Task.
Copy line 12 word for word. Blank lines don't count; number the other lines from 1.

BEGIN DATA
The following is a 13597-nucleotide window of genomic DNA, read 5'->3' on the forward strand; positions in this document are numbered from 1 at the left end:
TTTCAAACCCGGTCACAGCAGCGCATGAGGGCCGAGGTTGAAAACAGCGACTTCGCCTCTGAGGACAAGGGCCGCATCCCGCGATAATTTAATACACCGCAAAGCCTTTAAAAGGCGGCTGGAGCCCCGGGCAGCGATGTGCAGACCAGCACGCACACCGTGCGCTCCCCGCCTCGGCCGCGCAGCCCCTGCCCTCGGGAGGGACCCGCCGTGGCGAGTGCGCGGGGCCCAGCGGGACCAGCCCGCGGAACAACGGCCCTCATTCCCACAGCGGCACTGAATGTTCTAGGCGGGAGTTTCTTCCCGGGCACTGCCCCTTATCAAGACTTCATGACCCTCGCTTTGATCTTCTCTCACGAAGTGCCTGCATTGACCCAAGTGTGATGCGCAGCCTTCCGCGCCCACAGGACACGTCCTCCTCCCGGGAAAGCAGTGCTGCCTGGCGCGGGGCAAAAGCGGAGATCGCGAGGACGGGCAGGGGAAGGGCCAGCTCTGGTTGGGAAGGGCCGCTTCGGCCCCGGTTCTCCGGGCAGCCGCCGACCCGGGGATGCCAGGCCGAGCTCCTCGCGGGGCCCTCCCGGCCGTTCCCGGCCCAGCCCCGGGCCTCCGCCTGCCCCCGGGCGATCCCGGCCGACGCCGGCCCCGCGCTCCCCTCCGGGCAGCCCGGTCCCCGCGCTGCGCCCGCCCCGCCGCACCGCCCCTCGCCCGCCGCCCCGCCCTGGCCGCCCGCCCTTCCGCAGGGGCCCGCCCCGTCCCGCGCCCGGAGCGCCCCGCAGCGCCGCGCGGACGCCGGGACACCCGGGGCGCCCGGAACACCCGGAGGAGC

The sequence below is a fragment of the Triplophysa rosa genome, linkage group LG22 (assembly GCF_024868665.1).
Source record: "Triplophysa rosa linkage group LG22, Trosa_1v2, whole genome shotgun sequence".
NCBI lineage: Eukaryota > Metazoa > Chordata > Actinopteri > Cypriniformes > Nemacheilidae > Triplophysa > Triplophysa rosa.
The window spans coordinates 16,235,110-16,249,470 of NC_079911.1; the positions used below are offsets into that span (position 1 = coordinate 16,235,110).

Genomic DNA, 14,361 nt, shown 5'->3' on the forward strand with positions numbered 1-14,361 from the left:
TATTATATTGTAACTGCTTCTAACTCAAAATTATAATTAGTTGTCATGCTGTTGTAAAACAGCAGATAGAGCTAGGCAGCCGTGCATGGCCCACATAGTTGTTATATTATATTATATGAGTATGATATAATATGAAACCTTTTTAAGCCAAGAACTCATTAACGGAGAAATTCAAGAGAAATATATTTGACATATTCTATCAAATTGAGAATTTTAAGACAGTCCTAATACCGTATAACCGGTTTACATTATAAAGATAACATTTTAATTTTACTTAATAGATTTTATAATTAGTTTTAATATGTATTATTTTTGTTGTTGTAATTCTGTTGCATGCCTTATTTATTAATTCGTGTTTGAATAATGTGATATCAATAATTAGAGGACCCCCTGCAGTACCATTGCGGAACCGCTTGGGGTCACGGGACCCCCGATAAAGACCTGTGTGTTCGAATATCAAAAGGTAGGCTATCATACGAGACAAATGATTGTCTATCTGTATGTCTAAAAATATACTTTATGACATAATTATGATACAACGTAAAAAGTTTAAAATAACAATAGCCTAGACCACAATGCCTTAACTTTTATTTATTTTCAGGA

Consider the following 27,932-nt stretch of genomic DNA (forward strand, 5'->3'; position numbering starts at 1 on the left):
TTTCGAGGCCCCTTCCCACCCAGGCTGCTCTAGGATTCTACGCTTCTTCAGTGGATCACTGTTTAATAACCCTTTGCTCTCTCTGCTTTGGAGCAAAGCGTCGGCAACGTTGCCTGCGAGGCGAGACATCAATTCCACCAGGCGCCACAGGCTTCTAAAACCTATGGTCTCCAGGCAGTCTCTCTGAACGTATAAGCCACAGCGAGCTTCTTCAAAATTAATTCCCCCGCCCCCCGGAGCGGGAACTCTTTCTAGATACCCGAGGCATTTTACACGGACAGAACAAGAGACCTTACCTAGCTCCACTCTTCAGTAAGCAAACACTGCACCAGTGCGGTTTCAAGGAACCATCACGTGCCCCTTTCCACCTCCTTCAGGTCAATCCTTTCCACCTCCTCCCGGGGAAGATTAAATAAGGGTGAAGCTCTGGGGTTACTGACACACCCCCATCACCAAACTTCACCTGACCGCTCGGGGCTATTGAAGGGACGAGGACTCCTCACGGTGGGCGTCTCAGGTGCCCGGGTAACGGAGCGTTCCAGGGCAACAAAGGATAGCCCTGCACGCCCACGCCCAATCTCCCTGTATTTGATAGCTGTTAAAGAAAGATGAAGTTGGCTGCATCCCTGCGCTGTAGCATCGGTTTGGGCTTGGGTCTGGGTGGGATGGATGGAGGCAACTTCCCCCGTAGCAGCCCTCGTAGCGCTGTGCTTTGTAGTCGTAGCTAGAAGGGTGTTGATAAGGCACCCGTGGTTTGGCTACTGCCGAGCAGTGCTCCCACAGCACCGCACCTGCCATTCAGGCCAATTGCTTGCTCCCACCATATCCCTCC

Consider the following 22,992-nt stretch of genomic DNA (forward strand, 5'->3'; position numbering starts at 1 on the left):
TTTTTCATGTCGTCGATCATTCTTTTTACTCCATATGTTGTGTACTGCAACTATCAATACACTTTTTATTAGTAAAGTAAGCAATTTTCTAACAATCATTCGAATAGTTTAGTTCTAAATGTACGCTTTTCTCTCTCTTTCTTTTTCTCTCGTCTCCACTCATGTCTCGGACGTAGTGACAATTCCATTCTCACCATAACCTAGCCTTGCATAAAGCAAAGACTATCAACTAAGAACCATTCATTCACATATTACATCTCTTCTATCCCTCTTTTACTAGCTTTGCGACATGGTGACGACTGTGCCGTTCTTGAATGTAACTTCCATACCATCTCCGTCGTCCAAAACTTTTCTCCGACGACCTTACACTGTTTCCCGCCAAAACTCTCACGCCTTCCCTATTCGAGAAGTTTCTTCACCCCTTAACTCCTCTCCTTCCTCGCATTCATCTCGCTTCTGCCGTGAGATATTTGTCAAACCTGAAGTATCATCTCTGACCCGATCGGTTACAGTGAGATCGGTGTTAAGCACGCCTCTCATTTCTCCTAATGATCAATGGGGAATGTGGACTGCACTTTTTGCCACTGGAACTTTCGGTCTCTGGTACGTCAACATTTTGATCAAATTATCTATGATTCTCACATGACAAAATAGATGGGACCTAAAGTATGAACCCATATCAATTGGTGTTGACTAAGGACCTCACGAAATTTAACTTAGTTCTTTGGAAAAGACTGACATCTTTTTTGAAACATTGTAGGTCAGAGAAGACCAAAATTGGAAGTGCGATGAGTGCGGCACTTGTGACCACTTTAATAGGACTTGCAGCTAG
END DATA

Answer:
TTTTTCATGTCGTCGATCATTCTTTTTACTCCATATGTTGTGTACTGCAACTATCAATACACTTTTTATTAGTAAAGTAAGCAATTTTCTAACAATCATTCGAATAGTTTAGTTCTAAATGTACGCTTTTCTCTCTCTTTCTTTTTCTCTCGTCTCCACTCATGTCTCGGACGTAGTGACAATTCCATTCTCACCATAACCTAGCCTTGCATAAAGCAAAGACTATCAACTAAGAACCATTCATTCACATATTACATCTCTTCTATCCCTCTTTTACTAGCTTTGCGACATGGTGACGACTGTGCCGTTCTTGAATGTAACTTCCATACCATCTCCGTCGTCCAAAACTTTTCTCCGACGACCTTACACTGTTTCCCGCCAAAACTCTCACGCCTTCCCTATTCGAGAAGTTTCTTCACCCCTTAACTCCTCTCCTTCCTCGCATTCATCTCGCTTCTGCCGTGAGATATTTGTCAAACCTGAAGTATCATCTCTGACCCGATCGGTTACAGTGAGATCGGTGTTAAGCACGCCTCTCATTTCTCCTAATGATCAATGGGGAATGTGGACTGCACTTTTTGCCACTGGAACTTTCGGTCTCTGGTACGTCAACATTTTGATCAAATTATCTATGATTCTCACATGACAAAATAGATGGGACCTAAAGTATGAACCCATATCAATTGGTGTTGACTAAGGACCTCACGAAATTTAACTTAGTTCTTTGGAAAAGACTGACATCTTTTTTGAAACATTGTAGGTCAGAGAAGACCAAAATTGGAAGTGCGATGAGTGCGGCACTTGTGACCACTTTAATAGGACTTGCAGCTAG